Despite all the obvious advantages, the use of bicycles has also raised some issues and concerns regarding their safety impacts. In 2011, 8,776 cyclists were killed and 35,552 were seriously injured in road accidents [9]. The fatalities and injuries of cyclists accounted for 82.3% and 84.6% of the nonmotorized traffic fatalities and injuries in 2011 in China [9]. Accident analysis reveals that approximately 43% of fatal crashes involving bicycles result from violation of traffic rules [9]. As one of the most overt illegal behaviors, redlight running at signalized intersection is very common in China. According to a previous study, ebikes and bicycles contributed to 22.4% of the incidents, in which redlight running was found to be the predominant factor [10].
Previously, several studies have investigated the redlight running behavior of bicycles [11–15]. For example, a recent study by Wu et al. [11] observed 451 twowheelers facing a red light. It was found that 56% of the twowheelers crossed the intersection against a red light in China. A crosssectional survey study by Bacchieri et al. [12] in Brazil showed that the redlight infringement rate reached 38.4% of male commuter cyclists. By contrast, the cyclists’ redlight running behavior proportion was low in Australia [13, 14]. The observational studies reported relatively low infringement rates from 7% to 9% in Australia.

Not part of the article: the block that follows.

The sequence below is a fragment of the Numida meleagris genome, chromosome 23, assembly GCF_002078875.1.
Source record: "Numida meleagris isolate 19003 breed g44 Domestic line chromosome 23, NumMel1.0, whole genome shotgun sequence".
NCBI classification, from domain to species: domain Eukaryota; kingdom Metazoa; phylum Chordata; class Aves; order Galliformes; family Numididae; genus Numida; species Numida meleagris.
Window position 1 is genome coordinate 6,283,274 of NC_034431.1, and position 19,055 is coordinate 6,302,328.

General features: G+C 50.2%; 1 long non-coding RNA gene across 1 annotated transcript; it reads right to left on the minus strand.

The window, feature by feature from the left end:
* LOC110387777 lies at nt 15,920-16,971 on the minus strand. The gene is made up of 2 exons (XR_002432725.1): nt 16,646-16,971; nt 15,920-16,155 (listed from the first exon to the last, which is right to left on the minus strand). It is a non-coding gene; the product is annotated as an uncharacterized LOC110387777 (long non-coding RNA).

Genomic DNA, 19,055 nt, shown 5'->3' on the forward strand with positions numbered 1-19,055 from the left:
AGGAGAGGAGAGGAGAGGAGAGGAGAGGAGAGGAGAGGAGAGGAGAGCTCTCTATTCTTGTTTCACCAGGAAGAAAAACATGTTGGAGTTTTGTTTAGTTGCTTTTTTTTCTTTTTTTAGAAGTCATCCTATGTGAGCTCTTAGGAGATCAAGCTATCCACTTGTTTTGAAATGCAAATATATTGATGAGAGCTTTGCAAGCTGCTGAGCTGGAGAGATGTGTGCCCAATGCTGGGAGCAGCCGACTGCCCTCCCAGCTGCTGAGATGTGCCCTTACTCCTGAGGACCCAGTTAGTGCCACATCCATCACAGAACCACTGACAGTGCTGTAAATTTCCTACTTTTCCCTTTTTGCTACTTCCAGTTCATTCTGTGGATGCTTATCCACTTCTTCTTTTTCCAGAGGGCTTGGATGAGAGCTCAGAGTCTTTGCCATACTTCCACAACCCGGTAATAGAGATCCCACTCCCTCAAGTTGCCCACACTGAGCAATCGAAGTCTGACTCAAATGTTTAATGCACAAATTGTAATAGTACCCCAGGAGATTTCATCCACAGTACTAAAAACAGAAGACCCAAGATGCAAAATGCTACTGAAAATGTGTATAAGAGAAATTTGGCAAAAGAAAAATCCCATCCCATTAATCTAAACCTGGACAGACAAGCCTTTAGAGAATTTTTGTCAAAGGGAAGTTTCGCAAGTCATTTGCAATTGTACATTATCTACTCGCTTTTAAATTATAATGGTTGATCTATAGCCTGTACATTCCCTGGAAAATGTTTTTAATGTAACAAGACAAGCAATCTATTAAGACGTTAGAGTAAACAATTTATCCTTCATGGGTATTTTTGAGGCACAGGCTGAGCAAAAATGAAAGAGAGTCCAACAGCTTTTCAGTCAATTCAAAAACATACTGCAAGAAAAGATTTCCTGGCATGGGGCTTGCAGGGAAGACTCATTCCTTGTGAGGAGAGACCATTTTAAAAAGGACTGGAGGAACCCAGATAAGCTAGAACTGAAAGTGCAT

Some studies focus on the impact factors of cyclists’ redlight running violation [11, 13, 16–20]. Wu et al. [11] developed a binary logit model to identify the significant factors that affect twowheeled rider’s redlight running behavior likelihood. It was found that the main factor for redlight running was age, with the young and middleaged riders being more likely than the old ones to run against a red light. A further study by Zhang and Wu [16] in 2013 showed that sunshields installed at the intersection could reduce the redlight running behavior of cyclists and ebike riders. The results showed that riders were 1.376 times more likely to run against traffic light upon intersection without sunshields than with shields. Studies for cyclists in Australia [11, 18] have found that the three main factors for cyclists’ infringement were travel directions, the presence of other road users, and the volume of cross traffic. Cyclists turning left are 28.3 times more likely to run against red lights than cyclists who continued straight through the intersection. It also found that, for gender, males are more likely to offend than females, for age, older cyclists are less likely to infringe compared to younger cyclists, and, for crash involvement, cyclists are more likely to infringe at red lights if they had not previously been involved in a bicyclevehicle crash while riding.